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From table to farm, how restaurants are helping local agriculture

Restore Colorado is a program that allows restaurants to support climate benefiting farming.
David Pitula and Debbie Seaford-Pitula, owners of the Longmont-based catering business, Whistling Boar| Courtesy photo

Restore Colorado is a way that locals can help tackle climate change by helping regional farms and ranches, according to the Boulder County website.

The program launched yesterday with 17 participants across the state that pledged their direct support of regional regenerative farming, including two Longmont businesses, Whistling Boar and GB Culinary, according to a press release. 

“Consumers contribute to the Restore Colorado fund a few cents at a time, through an optional 1% fee at participating restaurants and food businesses,” according to the Boulder County website. The money raised is then distributed to local farmers and ranchers, who invest in climate beneficial practices, through grants. 

Zero Foodprint and Mad Agriculture — nonprofits working to advance regenerative agricultural practices — have partnered with Boulder County, the city of Boulder and Denver’s Office of Climate Action, Sustainability, and Resiliency to promote and distribute the collection of a 1% fee by businesses to close the loop of the food nutrient cycle, said Zachary Swank, business sustainability coordinator at Boulder County.

"That one percent goes into helping local farmers and ranchers across Colorado implement compost application and other regenerative agricultural practices, with technical expertise from Mad Agriculture,"  he said. .

Regenerative agriculture refers to farming that focuses on rebuilding the life of the soil, according to the Zero Foodprint website

Restore Colorado has been underway since Sep. 2020 but waited to launch this week in celebration of Earth Day, Apr. 22, Swank said.

Customers who visit participating restaurants or businesses and mention the program, Restore Colorado, on Earth Day will receive a coupon for a bag of A-1 Organics Eco-Gro Compost that can be redeemed at ACE Hardware stores, he said.

“Citizens want to take climate action and now they can directly fund climate beneficial farming in their own food system, which directly benefits local communities and creates tastier and more nutritious food,” stated Anthony Myint, Zero Foodprint co-founder and director of partnerships in a press release. "Restore Colorado is a chance to create a new normal that tackles climate change with healthy soil on local farms. This program is all about optimism and action."

Debbie Seaford-Pitula, owner of Longmont-based catering business Whistling Boar, said she and her husband, David Pitula, a Culinary Institute of America graduate, moved from New York City to Boulder County in 2016 in search of a more sustainable lifestyle.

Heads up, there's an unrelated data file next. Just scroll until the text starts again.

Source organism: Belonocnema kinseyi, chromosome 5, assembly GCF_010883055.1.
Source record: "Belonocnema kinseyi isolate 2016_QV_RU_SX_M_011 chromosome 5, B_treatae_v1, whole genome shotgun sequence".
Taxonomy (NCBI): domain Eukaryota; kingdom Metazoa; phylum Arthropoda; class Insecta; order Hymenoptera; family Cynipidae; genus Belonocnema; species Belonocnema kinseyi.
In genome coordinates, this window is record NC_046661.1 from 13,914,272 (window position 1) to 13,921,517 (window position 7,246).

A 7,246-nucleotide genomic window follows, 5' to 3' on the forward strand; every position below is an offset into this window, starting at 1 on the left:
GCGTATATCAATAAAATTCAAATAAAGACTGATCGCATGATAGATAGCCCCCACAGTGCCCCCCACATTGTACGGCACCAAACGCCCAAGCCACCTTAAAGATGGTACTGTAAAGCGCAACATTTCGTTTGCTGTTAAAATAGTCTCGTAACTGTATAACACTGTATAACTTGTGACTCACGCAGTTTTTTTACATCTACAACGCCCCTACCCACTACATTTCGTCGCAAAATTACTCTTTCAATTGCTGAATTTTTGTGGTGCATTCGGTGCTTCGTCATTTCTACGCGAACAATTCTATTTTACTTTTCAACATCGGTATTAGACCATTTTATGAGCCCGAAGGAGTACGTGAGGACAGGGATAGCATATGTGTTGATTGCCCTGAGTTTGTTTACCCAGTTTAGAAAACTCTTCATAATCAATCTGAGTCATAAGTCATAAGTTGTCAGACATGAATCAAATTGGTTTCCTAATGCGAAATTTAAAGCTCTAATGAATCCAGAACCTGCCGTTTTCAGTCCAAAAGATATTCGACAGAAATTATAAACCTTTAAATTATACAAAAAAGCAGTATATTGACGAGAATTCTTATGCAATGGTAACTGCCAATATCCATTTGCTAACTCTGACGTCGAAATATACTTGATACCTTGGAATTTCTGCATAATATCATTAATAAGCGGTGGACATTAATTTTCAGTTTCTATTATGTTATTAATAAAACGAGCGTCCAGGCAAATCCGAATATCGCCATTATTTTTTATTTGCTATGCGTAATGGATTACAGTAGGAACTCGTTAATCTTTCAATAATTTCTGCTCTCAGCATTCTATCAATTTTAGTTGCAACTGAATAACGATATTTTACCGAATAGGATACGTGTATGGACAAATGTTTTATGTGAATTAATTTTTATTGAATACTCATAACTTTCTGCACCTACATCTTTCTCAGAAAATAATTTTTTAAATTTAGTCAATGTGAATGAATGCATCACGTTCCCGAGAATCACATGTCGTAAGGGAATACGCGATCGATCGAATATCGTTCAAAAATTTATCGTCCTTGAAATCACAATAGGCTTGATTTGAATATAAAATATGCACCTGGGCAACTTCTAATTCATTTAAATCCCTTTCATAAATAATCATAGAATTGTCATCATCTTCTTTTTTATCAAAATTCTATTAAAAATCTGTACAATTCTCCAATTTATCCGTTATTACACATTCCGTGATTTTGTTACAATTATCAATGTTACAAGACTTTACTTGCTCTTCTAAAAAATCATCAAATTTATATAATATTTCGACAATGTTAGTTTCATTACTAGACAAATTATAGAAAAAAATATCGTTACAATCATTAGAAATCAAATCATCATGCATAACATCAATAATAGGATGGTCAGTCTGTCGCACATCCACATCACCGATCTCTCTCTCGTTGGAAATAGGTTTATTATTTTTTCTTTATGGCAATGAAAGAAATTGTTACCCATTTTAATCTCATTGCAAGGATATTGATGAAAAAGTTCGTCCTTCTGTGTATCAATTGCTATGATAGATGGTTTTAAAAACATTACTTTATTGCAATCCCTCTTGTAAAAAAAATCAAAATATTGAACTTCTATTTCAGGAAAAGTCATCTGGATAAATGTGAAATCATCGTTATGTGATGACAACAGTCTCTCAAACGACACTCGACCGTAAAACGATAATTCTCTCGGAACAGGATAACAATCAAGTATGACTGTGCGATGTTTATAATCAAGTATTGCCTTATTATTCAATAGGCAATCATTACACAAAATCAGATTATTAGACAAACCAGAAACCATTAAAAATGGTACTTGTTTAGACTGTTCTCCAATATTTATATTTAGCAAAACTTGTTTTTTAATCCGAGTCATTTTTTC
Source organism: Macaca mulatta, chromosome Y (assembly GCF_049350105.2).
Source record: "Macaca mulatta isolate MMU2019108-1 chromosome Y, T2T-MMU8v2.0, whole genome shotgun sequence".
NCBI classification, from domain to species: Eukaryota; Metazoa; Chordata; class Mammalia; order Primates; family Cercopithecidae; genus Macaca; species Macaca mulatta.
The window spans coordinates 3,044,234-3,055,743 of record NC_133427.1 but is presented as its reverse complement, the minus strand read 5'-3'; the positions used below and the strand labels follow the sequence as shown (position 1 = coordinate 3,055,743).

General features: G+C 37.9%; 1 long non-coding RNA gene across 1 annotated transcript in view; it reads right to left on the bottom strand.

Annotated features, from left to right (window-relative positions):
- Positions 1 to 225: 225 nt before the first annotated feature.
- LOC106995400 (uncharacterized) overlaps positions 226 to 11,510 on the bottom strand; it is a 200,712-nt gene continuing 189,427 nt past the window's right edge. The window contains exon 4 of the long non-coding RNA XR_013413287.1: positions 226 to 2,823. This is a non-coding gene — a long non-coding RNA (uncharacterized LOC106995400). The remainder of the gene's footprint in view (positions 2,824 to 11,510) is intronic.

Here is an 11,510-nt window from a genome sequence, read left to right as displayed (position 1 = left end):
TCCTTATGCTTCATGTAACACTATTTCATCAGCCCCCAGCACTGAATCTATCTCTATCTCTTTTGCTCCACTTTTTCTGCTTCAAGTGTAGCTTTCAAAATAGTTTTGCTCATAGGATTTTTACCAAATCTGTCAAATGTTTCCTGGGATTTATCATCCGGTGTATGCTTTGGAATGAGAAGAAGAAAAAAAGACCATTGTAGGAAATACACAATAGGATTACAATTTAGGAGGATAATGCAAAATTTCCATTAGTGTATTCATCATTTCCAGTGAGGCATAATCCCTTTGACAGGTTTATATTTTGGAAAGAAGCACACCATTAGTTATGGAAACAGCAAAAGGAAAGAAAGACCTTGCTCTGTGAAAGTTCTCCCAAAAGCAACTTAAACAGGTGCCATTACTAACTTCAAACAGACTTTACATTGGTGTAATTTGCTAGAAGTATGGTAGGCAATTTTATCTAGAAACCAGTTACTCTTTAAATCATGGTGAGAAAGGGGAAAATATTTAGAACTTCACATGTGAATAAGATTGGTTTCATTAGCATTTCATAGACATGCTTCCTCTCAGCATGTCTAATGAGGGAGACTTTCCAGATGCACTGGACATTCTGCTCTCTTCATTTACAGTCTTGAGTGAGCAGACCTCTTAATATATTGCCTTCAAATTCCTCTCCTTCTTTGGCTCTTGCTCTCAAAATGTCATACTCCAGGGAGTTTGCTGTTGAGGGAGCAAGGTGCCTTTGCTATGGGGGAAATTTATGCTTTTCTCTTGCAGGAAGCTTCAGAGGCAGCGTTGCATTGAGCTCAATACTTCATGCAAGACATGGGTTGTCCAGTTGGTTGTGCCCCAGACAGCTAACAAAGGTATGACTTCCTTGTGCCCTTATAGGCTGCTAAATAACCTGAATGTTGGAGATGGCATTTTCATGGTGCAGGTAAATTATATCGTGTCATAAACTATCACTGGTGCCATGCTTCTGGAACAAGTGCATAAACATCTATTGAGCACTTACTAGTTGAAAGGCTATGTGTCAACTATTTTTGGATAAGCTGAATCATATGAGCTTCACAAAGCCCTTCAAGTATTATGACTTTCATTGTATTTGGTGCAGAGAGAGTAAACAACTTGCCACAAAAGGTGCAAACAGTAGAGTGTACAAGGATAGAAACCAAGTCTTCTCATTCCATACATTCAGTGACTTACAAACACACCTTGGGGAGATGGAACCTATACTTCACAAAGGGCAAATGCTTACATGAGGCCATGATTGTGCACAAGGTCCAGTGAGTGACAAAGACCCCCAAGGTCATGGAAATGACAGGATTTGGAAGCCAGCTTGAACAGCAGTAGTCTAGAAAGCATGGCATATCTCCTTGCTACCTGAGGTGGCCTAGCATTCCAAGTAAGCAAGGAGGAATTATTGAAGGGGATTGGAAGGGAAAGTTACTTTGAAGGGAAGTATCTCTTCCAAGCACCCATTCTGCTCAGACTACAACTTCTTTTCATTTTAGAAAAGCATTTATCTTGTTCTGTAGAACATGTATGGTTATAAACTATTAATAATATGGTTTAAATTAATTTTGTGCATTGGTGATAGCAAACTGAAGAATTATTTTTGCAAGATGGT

“Being in the food industry we see how much is taken and how much is wasted,” she said. “And we didn't want to be a part of that anymore.”

For the past five years, the couple worked at several food and catering companies that advertised a sustainability mindset but ultimately failed to deliver on their promises, she said, so the couple decided to start a business that could potentially set the standard and example. 

“My husband and I decided to come all the way out here to make a difference for ourselves and to make a difference beyond us, and that's what this (program) means to us,” she said. “We are not going to really be affected in our lifetimes but our children are going to find a tough time.”

The next 50 or 60 years will be crucial in fighting climate change to avoid a real problem with planting crops in depleted soils, she said. “It's a worldwide problem.”

As a member of the initiative, Whistling Boar is contributing 1% of all the business sales to fund a program that will support regenerative farming in Colorado.

“Zero Foodprint is making a huge impact by showing what is possible, how to make a difference and find out who is making a difference,” Seaford-Pitula said. “It helps bring it to light because people don't know what to do, everyone wants to help just don't know how.”

Participating contributions collected this year will go to farms across the state to support its regenerative practices, including McCauley Family Farm in Longmont, Swank said. 

Regenerative practices to be implemented include composting, planting perennials and cover crops, reducing how much soil is tilled — or turned over — and managing where the animals on the farm graze, according to the press release. 

Partners will continue to do a heavy push for the program this and next year to get it off the ground, grow participation and support more farms and agricultural projects moving forward, he said. 

“While we are launching this program primarily in partnership with Boulder County and (Boulder and Denver cities), we have had interest in it from other communities across the state and the program is in no way limited to the current participating geographies,” he said. “We are hoping that this is the start of a movement that grows across the state.”


Editor's note: 

The original article stated that the 1% collected by businesses through sales goes to Mad Agriculture. The correction states that the 1%percent goes into helping local farmers and ranchers with technical expertise from Mad Agriculture.

Silvia Romero Solís

About the Author: Silvia Romero Solís

Después de viajar por el mundo, Silvia llegó a establecerse en Longmont. Ella busca usar su experiencia en comunicaciones y cultura para crear más equidad y diversidad en las noticias de Longmont.
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